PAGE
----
Net neutrality:

We have three ways we can claim neutrality:

  1. Net energy neutral: We export the same amount of energy around noon that we use overnight, so as far as the HELCO grid is concerned, we have a net zero energy profile. We still pay for what we use at night, though)
  2. Net money neutral: We capture any excess energy during the noon hours when the HELCO meter would be spinning backwards, and use this at night from our batteries or other storage). If we were allowed to sell power to the grid, this would also work.
  3. Net carbon neutral: We measure all carbon used on campus, including transportation, heating and other carbon impacts and offset with energy produced via solar thermal, PV, wind or other means (not nuclear, don’t worry). This is the most current global metric used, and relates well to our sustainability misssion.

Each has certain PR and moral aspects, depending on the goals of the organization. Since our business is creating change agents to solve sustainability issues in the future, each of these is important.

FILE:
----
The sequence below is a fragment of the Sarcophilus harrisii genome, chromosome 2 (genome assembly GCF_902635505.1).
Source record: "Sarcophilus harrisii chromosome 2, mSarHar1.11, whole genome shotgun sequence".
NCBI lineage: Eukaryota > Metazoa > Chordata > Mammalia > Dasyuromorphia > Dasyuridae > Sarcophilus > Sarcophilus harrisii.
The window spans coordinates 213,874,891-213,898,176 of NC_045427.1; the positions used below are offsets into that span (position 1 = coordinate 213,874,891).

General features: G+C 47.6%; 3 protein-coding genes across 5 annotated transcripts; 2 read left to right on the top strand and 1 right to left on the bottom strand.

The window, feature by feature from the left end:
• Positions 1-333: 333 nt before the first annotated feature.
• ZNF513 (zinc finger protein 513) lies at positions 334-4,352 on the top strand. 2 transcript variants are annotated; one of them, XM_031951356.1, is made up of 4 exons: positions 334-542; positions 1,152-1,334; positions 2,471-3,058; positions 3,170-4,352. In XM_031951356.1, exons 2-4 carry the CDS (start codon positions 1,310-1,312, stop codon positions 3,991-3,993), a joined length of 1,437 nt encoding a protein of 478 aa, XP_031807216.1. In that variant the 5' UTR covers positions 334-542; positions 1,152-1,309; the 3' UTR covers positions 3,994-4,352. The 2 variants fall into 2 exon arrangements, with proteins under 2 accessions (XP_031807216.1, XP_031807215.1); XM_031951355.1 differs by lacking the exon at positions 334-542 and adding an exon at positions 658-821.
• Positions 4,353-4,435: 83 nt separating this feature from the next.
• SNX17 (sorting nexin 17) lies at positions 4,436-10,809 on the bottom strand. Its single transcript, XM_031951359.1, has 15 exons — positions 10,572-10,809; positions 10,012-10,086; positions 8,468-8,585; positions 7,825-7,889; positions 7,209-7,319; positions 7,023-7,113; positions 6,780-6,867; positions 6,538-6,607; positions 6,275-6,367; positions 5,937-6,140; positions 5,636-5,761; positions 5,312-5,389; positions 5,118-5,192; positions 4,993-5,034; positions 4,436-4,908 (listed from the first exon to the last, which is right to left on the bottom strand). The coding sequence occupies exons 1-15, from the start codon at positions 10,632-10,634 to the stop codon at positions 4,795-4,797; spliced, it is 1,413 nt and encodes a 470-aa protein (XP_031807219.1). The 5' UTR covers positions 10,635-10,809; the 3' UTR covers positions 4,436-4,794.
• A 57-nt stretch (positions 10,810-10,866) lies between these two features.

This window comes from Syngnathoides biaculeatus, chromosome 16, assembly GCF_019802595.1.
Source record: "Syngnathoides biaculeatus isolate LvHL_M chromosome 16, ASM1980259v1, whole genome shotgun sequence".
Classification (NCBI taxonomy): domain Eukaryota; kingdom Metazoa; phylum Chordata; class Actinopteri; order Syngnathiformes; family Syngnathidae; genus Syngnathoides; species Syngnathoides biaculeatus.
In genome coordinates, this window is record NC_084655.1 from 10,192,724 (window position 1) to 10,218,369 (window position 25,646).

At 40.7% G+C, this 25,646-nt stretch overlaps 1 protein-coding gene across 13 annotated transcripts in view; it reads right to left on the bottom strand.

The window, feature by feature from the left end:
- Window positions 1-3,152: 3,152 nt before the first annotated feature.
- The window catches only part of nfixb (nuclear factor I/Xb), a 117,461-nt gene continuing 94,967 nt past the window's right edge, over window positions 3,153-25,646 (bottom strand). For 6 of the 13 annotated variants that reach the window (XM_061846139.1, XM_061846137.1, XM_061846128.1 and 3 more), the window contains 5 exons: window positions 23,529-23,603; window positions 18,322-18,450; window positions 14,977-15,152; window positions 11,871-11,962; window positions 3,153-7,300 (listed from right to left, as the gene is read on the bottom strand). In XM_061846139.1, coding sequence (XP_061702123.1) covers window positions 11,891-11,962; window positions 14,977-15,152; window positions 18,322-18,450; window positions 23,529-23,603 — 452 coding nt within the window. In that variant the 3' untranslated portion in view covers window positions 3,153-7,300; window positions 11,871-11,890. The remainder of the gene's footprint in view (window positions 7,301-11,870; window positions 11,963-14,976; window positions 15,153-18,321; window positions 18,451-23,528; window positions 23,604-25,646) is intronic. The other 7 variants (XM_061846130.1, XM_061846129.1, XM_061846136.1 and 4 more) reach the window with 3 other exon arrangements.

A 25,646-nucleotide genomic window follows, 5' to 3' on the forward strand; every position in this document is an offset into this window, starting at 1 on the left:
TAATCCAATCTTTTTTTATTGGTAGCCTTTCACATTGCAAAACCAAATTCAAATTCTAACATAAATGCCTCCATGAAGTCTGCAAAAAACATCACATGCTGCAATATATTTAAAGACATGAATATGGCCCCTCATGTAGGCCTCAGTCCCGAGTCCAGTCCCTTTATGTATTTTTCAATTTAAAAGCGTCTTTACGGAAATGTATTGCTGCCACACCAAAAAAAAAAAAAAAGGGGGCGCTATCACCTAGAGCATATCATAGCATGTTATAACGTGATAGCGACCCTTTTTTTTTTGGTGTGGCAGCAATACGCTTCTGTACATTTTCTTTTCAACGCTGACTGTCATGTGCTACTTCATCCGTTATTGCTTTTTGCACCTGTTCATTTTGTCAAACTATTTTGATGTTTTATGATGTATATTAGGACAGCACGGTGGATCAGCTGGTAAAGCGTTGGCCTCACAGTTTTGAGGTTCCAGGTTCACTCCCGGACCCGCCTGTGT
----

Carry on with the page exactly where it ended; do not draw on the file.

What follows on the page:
FR questions


e2: coal and nuclear

e2 Coal and nuclear:

Secure link:

External link:

SALT audio: Jim Woolsey, June 26, 2010 NPR

APES questions

  1. Jim Woolsey in the audio describes a power shift, using salt as an example-explain
  2. What are the three main uses of energy in our country, according to the audio?
  3. How will smart grids and electric/hybrid vehicles impact this?
  4. Why a perfect storm?
  5. When he says “our grandchildren” who does he mean to you?
  6. Why a silver bullet? what is this reference?
  7. What percentage of global energy is sustainable?
  8. Why are coal and nuclear "two 800 lb gorillas"?
  9. Wood to coal-why and when? why is it the 21st century energy source?
  10. How often are new Chinese coal plants opened, how long will each one last?